“And thus has Flora Fontanges in the past approached Ophelia, downstream among the drifting flowers, asking the same tormenting question of Ophelia as of Renée Chauvreux, about the bitter destiny of girls. Why?”
Why, indeed? There are no answers to be found. We never find out why Maude is always running away. We never learn why Flora was abandoned as a child, although we can guess. And we never get more than a brief, one-dimensional outline of any of those women summoned from the past.
As for Flora, she, like Winnie, goes back to doing what she knows best. She goes back into exile, returning to Paris with a letter in her bag offering her the part of Mme Frola in the Pirandello drama, Right You Are.
It’s a good read, as I said, but if you’re only going to read one book by Anne Hébert make it Kamouraska. I promise not to tell the professor.
If you enjoyed this review, you might want to check out my 2004 mystery novel, Displaced Persons:
On a stormy night in 1977 the beautiful and troubled Tina Van Buren dies violently in what is ruled a suicide. Many years later, still haunted by the ghost of her friend, Alex Cooper goes back to her roots in Northern Ontario to piece together the events of Tina’s life and death.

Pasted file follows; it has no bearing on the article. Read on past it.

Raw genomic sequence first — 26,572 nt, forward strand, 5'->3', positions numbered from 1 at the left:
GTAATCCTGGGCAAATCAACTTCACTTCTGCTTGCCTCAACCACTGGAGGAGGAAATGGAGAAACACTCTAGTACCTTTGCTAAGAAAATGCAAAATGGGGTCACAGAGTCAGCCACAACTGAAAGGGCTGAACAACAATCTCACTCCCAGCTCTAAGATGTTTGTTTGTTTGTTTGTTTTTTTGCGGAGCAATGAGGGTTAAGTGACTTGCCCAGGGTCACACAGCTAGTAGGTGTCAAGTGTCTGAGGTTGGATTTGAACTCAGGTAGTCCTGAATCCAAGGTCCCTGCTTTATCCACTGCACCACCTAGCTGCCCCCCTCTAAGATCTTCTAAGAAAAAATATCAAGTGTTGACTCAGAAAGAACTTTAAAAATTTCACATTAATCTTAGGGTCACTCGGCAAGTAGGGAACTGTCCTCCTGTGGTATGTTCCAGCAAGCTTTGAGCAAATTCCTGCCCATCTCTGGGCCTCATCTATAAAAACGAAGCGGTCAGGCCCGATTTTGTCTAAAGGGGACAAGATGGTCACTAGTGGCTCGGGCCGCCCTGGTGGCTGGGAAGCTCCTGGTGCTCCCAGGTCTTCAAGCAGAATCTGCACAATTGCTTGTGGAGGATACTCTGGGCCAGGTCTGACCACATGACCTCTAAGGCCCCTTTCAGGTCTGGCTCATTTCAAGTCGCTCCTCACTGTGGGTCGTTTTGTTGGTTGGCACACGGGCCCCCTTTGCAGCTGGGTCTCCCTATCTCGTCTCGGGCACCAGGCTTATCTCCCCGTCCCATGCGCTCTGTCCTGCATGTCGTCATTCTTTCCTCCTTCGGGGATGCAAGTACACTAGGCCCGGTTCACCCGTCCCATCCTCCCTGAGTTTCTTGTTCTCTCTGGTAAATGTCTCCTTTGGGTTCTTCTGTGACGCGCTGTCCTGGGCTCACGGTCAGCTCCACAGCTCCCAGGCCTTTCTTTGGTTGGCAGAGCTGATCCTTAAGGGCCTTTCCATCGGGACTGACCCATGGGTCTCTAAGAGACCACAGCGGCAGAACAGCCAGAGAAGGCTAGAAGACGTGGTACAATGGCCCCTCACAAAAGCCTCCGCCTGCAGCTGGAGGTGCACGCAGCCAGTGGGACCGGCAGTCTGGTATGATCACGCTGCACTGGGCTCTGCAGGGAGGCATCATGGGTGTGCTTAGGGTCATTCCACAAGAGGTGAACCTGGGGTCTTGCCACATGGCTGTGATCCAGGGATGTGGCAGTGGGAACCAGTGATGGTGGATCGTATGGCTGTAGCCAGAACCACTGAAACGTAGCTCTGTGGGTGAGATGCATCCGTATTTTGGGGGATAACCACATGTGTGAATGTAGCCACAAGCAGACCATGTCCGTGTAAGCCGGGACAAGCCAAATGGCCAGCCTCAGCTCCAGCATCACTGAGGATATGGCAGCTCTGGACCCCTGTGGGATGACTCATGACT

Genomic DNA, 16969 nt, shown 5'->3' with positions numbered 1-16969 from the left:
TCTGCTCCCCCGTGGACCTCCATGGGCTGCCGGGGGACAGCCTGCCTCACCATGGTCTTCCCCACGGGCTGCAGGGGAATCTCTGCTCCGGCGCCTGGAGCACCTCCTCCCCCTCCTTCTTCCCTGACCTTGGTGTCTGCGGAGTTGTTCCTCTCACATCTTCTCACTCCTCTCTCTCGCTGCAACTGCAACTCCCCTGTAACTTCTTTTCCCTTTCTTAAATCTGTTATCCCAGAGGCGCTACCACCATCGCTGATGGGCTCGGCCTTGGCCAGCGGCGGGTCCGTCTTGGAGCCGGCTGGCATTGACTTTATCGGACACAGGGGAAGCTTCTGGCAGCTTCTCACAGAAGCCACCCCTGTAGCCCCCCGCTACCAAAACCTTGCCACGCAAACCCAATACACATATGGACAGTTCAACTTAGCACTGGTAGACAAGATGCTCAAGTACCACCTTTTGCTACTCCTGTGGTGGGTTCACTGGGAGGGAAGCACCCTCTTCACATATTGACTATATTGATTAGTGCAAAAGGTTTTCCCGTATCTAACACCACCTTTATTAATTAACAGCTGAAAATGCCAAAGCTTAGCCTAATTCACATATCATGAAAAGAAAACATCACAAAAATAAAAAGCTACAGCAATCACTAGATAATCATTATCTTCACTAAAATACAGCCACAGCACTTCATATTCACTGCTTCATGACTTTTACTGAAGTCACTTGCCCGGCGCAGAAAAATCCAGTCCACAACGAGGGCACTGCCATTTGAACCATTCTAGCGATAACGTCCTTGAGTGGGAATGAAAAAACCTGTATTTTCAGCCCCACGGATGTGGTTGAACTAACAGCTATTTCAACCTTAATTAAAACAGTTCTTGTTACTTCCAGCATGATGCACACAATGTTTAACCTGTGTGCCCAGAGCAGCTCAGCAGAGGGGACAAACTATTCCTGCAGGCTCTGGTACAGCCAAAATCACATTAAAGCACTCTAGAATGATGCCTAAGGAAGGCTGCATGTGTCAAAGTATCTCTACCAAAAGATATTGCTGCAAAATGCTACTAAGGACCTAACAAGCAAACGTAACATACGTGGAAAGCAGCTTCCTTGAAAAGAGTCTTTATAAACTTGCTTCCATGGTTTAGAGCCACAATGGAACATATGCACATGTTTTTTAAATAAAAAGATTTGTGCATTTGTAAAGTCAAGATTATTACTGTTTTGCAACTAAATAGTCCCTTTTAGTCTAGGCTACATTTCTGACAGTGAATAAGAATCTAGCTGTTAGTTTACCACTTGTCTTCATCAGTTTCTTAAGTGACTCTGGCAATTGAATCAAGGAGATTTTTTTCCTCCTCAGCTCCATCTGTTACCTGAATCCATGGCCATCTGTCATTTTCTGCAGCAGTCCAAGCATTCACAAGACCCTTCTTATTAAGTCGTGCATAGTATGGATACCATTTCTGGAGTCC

At a time when her children are living on their own, and she is temporarily estranged from her husband, Alex re-examines her life along with Tina’s as she once again becomes part of the town that had known them both, 20 years before.
Based on true events, Displaced Persons is a woman’s search for truth that leads us on an age-old search for belonging, in a family, in a town, and in a way of life.
“Margie Taylor weaves a savvy and seductive tale of sex, drugs, and sudden death on the shores of the greatest of our Great Lakes. A ‘Superior’ read, indeed.” – Arthur Black
“Here is a novel haunted by the certainty of the past, just as its characters are rooted in the uncertainty of the present. Margie Taylor is a wonderful writer.” – Joe Fiorito